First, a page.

Sep 132014
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FIL-AM GIsNavy SpecialWarfare Operator Hermelito Rafol and USNavy First Class Jessica San Roque pose with US Ambassador Philip Goldberg during the reenlistment ceremony at the US Embassy. NIÑO JESUS ORBETA

She had always aspired to join the military even back in her Reserve Officers’ Training Corps (ROTC) days. He had joined the service just so he could skip college.

But together Utilitiesman First Class Jessica San Roque and Navy Special Warfare Operator Hermelito Rafol went to serve the US military service as Filipino-Americans detailed at the Joint Special Operations Task Force-Philippines (JSOTF-P).

Now the chance came for San Roque and Rafol—born to Filipino parents but raised in the United States—to spend some time in the Philippines, where they were deployed four months ago.

So on a very rainy Wednesday morning last week, San Roque and Rafol took their oath as reenlistees in the US military in front of the Chancery at the US Embassy in Manila, accepting an additional four years of service.

San Roque and Rafol have been assigned to Basilan province for the past four months, helping in the PH-US Balikatan program.

On hand to witness their reenlistment, aside from their families, were US Ambassador Philip Goldberg and their commander, Col. Erik Brown, who led the oath-taking.

“God bless America. Mabuhay [ang] Pilipinas (Long live the Philippines)! I’m glad to be here in Manila and do something special in my career,” said the 29-year-old San Roque after the ceremony.

“Maraming salamat sa tulong ninyo (Thank you very much for your help) … We have a lot of history here being Filipino-Americans. Mabuhay ang Pilipinas!” said Rafol, who is in his early 20s.

San Roque has been in the US military for nine years and Rafol, for four years.

Renewed commitment

The pair also speak Filipino although Rafol said he studied to speak the language before his deployment here as he grew up speaking only Ilocano and English.

Goldberg thanked San Roque and Rafol for their renewed commitment to the US military, saying this “symbolizes the deep relationship” between the United States and the Philippines, which have the “oldest alliance” in Asia.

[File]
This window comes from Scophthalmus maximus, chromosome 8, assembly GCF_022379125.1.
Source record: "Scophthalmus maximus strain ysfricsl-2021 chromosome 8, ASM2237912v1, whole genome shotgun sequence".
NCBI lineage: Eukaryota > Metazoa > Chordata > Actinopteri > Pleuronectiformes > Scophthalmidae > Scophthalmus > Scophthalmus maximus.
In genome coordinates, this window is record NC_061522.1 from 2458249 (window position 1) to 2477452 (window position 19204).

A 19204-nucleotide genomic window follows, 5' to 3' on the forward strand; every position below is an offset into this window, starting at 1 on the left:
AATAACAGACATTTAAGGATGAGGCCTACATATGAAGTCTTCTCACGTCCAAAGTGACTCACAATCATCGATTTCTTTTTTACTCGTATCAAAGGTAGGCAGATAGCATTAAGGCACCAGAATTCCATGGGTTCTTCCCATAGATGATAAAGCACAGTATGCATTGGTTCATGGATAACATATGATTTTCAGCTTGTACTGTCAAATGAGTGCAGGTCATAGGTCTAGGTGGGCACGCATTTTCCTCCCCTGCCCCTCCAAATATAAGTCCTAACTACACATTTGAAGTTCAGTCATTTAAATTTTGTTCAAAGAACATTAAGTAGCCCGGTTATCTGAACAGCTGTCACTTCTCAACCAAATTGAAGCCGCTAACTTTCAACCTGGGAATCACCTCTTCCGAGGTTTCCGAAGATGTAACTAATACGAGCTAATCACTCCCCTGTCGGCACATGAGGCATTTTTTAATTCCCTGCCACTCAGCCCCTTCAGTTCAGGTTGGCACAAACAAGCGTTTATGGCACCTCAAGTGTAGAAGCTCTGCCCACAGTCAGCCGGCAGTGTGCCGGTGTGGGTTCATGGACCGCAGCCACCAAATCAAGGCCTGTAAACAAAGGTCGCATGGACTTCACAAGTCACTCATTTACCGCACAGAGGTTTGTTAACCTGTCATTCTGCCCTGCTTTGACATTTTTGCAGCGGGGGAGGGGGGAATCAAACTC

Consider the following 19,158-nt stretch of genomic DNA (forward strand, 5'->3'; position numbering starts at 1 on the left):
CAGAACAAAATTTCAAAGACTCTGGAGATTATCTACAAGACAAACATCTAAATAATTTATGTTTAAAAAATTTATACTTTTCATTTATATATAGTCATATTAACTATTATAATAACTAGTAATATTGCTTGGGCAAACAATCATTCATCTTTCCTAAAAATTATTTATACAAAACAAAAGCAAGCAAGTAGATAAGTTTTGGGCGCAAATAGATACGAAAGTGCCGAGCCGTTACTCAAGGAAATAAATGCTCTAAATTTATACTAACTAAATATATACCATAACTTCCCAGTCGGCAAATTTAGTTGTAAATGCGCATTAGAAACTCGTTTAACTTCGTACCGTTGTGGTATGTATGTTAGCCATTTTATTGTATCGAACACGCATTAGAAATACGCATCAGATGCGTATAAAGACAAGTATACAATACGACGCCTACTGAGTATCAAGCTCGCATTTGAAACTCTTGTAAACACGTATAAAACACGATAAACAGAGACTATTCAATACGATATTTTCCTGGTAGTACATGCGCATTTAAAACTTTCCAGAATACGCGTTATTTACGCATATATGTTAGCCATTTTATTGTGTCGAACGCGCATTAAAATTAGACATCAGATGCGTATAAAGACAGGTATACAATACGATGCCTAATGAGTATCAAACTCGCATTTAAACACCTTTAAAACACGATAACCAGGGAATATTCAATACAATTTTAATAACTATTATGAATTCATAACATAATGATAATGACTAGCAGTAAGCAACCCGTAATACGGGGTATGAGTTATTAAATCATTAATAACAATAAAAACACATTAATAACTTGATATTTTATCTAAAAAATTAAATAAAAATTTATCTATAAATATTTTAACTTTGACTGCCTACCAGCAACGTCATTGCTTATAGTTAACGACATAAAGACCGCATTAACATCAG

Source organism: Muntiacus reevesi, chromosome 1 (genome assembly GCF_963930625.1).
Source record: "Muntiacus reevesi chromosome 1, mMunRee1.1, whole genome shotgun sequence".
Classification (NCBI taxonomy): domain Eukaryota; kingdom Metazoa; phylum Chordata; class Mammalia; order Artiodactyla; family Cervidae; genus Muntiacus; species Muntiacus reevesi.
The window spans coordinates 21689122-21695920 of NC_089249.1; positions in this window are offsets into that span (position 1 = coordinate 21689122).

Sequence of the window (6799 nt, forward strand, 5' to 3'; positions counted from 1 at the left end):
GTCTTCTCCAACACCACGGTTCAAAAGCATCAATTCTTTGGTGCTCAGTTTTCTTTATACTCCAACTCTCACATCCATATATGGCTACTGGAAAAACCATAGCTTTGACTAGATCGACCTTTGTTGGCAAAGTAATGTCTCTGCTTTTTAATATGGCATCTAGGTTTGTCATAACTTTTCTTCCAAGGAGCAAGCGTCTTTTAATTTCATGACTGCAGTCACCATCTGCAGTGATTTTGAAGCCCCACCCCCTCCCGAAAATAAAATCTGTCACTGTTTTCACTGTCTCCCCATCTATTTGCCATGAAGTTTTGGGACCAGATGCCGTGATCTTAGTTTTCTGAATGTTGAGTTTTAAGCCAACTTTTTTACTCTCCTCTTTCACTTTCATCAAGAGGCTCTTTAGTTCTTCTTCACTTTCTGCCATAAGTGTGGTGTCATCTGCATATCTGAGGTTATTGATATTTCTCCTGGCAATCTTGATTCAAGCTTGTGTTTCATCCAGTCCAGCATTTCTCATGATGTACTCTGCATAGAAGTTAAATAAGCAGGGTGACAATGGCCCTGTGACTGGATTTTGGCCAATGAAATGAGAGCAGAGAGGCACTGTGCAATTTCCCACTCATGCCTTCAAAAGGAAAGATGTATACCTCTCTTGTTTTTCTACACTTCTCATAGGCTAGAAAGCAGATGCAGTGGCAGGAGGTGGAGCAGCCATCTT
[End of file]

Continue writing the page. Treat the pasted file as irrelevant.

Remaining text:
Great place in history

He said he was glad the two soldiers chose to take their military oath of reenlistment at the US Embassy in Manila, as “this was a great place in our history in our relationship.”

The US ambassador showed reporters the flagpole in front of the Chancery where he said  “dents” from bullets that had smashed their way through could be found.

Goldberg said this was the original flagpole at the US Embassy when Americans and Filipinos retook the place during the liberation of Manila from the Japanese Army in 1945.

The US Embassy said there were 9,410 Filipinos now serving in the US Navy.

A total of 1,254 are officers while 8,156 are enlisted personnel, according to Capt. Craig Thomas, military public affairs liaison at the US embassy.

There are 352,272 men now doing active duty in the US Navy.

This sense of history between the two nations was not lost on San Roque and Rafol as they now make an extended career in the military service.

San Roque and Rafol said they were glad to have been afforded the chance of serving Filipinos in communities in Basilan.

San Roque said it was her second deployment to the Philippines and she was always happy to be back to her second home.

She said she found people in Basilan to be “very nice” and that some of them were surprised to find she was a soldier and that she could speak in the native tongue.

“My parents didn’t want me to forget [Filipino],” she said in explaining why she could fluently speak the language.

“They also told me to speak in [Filipino] if people would talk to me in [Filipino],” San Roque said.

Childhood passion

Serving in the military had always appealed to her ever since she undertook the ROTC program in school, she said.

According to San Roque, her parents were disheartened at the career path she has chosen. But she told them they should not fear because she could very well handle her job.

“As long as God is with me, I know I can do everything,” San Roque said.

She described her deployment here as “awesome” and an “adventure.”

Thousands of miles away from home, San Roque said she had a “great support team” with her fellow servicemen. She said she wanted to be an officer in the future and planned to serve in the US military for 20 years.


Wanted to skip college

While San Roque had always been gung ho about getting into the military, this was not the case for Rafol.

He sheepishly admitted he just wanted to skip college when he entered the military. It was his parents who urged him to try military service.

But when Rafol got into the service, he said he loved the experience, especially traveling to different places.

“I’m lucky that my first deployment is here,” Rafol said, adding that even before his assignment to the Philippines, he and his family would come back to Manila and Ilocos  for visits.

Asked about the security situation in Basilan, he said he believed the Philippine National Police is doing its best in improving the peace and order and public safety.

Unlike San Roque, who sees a long military career, Rafol said he might go back to school and go into business eventually.

But for now, he said he was looking forward to the next four years of military service in the US Navy.

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